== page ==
As a kindergarten teacher, I love ABC books. When I heard about Beth Anderson's An Inconvenient Alphabet, I had to find out more! She & I are part of the Epic 18 Debut Picture Book group, where I've gotten to know her. She's also a former educator. Welcome, Beth!
Photo by Tina Wood

1. How did you come up with this idea?

First, thank you so much for sharing AN INCONVENIENT ALPHABET with your readers!
As a writer who loves narrative nonfiction, I’m always on the lookout for interesting tidbits from history or science or maybe a combo. When I saw an article on Ben Franklin’s alphabet, it caught my eye. And then, as I read Ben’s words, “Those people spell best who do not know how to spell,” it hit me in the heart – my teacher, parent, language-loving heart. But it still required lots of digging to find the premise and shape the story.

2. What was your research like? Did you travel anywhere special to find golden nuggets of info? How long did it take to research?

My research started with scouring the internet to get an overview as I considered the potential of the topic and gathered a list of sources. Then I turned to the library and began requesting books about Ben and Noah and language history. I am so grateful for all the historical texts that have been digitized and are shared on a number of databases – such incredible resources! I reached out to historical societies, the Library on Congress, museums, and other institutions.
The first round of gathering information took a few weeks. Then as I drafted and revised, I continued to get more books as one source led to more and more, a dribble of ongoing research for a few months. As I’ve found with every manuscript, I needed to do another dive into the research, rereading my notes and searching out more resources, to reframe or hone a special thread of the story after receiving critiques.  

3. What was your favorite bit of information that you uncovered?

ISH. Ben had me at “ish,” his letter for the SH sound. That along with the quote I mentioned above were my favorites. Oh, but then there was the fact that Noah and Ben were opposites, Noah being a tad pushy and wanting to legislate his ideas. And I have to admit to liking the point that Ben, Super Founding Father, didn’t hit it out of the park every time he had a new idea. He let his ideas “take their chance in the world,” which is great advice for me as a writer. So basically, I kept finding more to love. :)

4. How many drafts before this sold?

I did about 40 drafts of this manuscript.

5. What have you learned about marketing? Any tips to newbies?

I’m still a newbie at marketing, learning as I go. I’m trying to take advantage of any opportunities, learn from other authors’ experiences, keep records for the future, and have fun with it. 

6. I see you have two more picture book biographies coming in 2020 from Calkins Creek. Would you like to share anything about those?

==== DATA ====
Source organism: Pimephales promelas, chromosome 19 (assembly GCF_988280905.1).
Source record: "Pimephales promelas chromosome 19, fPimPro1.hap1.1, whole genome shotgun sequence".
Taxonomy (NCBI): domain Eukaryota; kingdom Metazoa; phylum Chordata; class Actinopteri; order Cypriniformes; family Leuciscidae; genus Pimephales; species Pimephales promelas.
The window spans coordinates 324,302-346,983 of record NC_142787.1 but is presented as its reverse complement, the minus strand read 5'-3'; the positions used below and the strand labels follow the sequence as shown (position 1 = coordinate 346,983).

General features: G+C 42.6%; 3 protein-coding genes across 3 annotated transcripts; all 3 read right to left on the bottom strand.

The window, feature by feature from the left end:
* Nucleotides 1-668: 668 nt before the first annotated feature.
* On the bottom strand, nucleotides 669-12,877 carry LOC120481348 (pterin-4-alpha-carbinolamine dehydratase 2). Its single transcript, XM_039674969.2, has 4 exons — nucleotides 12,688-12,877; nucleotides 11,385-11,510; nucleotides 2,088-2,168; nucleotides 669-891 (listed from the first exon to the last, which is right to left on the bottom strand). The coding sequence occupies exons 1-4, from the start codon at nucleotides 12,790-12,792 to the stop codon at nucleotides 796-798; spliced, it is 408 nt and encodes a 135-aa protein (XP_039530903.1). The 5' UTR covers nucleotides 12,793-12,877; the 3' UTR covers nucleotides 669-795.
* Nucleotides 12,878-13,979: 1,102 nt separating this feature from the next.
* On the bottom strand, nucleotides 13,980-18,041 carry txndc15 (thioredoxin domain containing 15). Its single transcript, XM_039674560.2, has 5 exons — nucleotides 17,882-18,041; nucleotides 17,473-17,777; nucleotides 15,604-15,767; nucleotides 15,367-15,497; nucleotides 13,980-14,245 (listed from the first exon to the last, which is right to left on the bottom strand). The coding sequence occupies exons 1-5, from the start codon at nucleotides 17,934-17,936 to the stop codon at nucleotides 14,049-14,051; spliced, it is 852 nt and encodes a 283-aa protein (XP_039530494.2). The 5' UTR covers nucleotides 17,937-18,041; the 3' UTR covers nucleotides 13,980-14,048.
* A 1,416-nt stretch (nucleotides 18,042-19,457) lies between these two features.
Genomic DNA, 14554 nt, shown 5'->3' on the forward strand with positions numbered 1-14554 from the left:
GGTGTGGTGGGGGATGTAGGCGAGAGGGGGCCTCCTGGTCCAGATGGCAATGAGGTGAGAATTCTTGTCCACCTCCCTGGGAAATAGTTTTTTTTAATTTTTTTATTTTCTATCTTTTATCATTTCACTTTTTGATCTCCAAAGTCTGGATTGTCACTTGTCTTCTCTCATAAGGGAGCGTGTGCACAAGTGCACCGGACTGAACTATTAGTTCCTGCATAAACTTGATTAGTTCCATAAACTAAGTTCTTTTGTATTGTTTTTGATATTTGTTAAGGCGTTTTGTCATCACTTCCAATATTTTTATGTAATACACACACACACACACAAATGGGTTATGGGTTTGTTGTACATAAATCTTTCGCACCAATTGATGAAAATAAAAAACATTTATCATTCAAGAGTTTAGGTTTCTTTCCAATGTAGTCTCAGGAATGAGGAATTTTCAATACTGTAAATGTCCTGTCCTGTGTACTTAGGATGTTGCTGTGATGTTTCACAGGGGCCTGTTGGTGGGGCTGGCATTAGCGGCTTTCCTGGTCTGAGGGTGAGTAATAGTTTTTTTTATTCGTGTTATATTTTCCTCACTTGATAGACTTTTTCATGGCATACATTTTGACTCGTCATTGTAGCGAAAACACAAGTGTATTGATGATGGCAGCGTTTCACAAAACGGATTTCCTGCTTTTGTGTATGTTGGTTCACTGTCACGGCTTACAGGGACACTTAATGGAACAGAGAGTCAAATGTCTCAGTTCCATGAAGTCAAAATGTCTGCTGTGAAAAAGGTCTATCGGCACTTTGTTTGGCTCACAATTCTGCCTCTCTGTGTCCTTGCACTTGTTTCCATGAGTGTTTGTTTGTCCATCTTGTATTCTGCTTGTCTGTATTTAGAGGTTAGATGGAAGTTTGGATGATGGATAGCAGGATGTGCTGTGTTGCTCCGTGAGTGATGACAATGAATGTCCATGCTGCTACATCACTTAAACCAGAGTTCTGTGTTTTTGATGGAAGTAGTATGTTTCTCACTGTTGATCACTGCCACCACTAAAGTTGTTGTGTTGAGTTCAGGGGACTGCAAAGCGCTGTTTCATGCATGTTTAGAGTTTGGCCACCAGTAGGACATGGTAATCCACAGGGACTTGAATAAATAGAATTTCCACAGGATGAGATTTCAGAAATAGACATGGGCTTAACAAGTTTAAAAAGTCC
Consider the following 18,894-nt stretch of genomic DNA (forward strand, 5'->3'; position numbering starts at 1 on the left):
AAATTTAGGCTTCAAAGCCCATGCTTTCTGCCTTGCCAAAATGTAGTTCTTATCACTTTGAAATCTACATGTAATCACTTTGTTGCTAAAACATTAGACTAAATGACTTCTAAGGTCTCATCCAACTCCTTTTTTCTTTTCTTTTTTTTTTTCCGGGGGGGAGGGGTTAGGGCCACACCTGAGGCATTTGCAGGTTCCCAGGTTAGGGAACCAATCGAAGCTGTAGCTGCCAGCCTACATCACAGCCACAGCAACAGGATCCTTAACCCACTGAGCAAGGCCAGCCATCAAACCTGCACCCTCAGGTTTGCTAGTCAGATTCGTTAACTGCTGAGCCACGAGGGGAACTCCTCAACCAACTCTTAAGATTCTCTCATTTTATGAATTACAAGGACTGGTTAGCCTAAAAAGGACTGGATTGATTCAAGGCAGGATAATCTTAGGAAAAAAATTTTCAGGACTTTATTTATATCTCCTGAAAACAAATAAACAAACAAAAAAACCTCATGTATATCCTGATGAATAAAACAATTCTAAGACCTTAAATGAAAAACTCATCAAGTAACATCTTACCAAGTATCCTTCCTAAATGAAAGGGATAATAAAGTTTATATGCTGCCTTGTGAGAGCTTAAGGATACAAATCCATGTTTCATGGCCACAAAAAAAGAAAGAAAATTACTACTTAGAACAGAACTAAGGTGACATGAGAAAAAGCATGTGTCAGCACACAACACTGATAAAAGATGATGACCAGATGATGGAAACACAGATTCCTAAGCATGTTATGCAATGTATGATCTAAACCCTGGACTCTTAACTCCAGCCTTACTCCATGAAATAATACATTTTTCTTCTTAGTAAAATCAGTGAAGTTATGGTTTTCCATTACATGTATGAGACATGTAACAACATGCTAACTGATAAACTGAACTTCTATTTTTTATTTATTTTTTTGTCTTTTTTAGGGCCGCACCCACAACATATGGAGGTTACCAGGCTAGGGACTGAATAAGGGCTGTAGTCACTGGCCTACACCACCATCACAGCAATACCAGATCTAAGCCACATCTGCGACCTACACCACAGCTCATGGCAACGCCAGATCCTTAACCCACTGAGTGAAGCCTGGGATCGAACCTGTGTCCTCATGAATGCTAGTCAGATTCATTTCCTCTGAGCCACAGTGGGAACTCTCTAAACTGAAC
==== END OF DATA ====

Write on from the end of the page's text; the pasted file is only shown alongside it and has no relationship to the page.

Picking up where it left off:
Although these two picture books both deal with transportation in New York City, they are very different.
LIZZIE DEMANDS A SEAT: ELIZABETH JENNINGS FIGHTS FOR STREETCAR RIGHTS, illustrated by the phenomenal E.B. Lewis, is a civil rights story about a woman who won the first court case for desegregation of public transportation. She’s an amazing woman, much like Rosa Parks but a century earlier. To me, her story shows how we are links in time, standing on the shoulders of those who came before us and inspiring those who follow, as well as how we all need to find the courage to step up and play a role in establishing social justice.
“SMELLY” KELLY AND HIS SUPER SENSES: THE MOSTLY TRUE STORY OF AN ORDINARY MAN AND HIS EXTRAORDINARY NOSE, illustrated by Jenn Harney, is set in the fascinating underground world of the 1930’s New York City subway. There, James Kelly, a humble immigrant learns to use his natural talents for the benefit of all—and also finds out what it takes to be a true hero.
7. What are you working on now?

At the moment I’m working on editor revisions for a third Calkins Creek title that hasn’t been announced. I’m also revising a new manuscript on a bit of revolutionary history that I’d never heard of before that seems incredibly relevant in today’s world. And then there’s pile of research and a few ideas that keep swirling in my head…

Wow, Beth, Congratulations, on these additional forthcoming titles! You've been busy with research. I hope you all get to read An Inconvenient Alphabet! 

Beth Anderson, a former English as a Second Language teacher, has always marveled at the power of books. Armed with linguistics and reading degrees, a fascination with language, and penchant for untold tales, she strives for accidental learning in the midst of a great story. Beth lives in Colorado where she laughs, wonders, ponders, and questions; and hopes to inspire kids to do the same.
Beth blogs at
An Educator’s Guide will be available on 9/25 HERE

Wednesday, September 5, 2018

Highlights of Nuts & Bolts of Science Writing 2018 by Kathy Halsey